1. Froggy64 New Member

    English-England
    i am translating a piece about an image engraved in a 17th century book in which the life of Saint Francis is paralleled with that of Christ. The engraving continues this imagery and is described by the author of the article:

    La gravure, due à Juan de Noort, prolonge le parallèle du livre: au milieu un homme en posture de crucifié, avec le visage voilé par des ailes d'ange (Isaïe 6, et duabus velabant faciem eius), la moitié droite du corps nu et la moitié gauche enrobée par une bure de nuage.

    My translation is:
    The engraving, the work of Juan de Noort, continues the parallels in the book: in the middle is a man in the pose of the crucified with his face veiled by angel wings (Isaiah 6, et duabus velabant faciem eius {and two covered his face}), the right half of the body is naked and the left half clothed in a habit of clouds.

    My question is whether 'de nuage' here is meant literally, 'of a cloud' or is being used in a figurative sense. Is the author saying that the habit (bure) is made up of clouds, or does 'bure de nuage' mean something like 'a hint of a habit'?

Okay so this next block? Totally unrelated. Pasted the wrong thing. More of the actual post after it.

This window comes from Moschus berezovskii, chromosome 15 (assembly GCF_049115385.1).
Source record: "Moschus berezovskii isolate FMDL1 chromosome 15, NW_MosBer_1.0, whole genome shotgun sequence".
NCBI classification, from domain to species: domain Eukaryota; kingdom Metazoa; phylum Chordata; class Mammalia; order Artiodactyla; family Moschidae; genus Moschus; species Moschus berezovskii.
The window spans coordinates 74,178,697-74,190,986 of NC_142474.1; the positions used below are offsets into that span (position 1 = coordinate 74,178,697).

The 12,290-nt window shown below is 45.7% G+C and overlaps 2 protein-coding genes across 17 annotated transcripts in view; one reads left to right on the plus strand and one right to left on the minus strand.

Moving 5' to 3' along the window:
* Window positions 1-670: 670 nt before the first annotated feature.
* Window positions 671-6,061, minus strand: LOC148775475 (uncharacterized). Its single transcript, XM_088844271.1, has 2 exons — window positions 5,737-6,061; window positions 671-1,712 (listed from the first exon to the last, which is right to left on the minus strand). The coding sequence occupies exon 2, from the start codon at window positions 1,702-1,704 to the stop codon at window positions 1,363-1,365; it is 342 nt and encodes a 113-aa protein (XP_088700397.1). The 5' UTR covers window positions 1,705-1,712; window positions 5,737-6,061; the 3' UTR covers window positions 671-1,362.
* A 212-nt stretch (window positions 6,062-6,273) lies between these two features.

(I know that 'bure' does not usually mean habit but this is a term used by the Franciscan friars who wear it).

    Thanks for any help.
     
  2. Aline Si

    Aline Si Senior Member

    Paris
    French
    It is being used in a figurative sense.
     
  3. VanOo

    VanOo Senior Member

    Paris, France
    Français - France
    I understand it like he was draped in a habit made of clouds.
     
  4. Froggy64 New Member

    English-England
    In which case what would be the best translation? A 'hint of a habit'?
     
  5. Froggy64 New Member

    English-England
    So there is a disagreement as to whether it is literal or figurative. Any other opinions?
     
  6. parieur Senior Member

    Il y a un québécisme, un nuage, qui veut dire "un cache-nez léger en laine tricotée"
    Une définition de "bure" est "une grosse étoffe de laine croissée à poil long, en général rousse".
    Et voilà!

    le P
     

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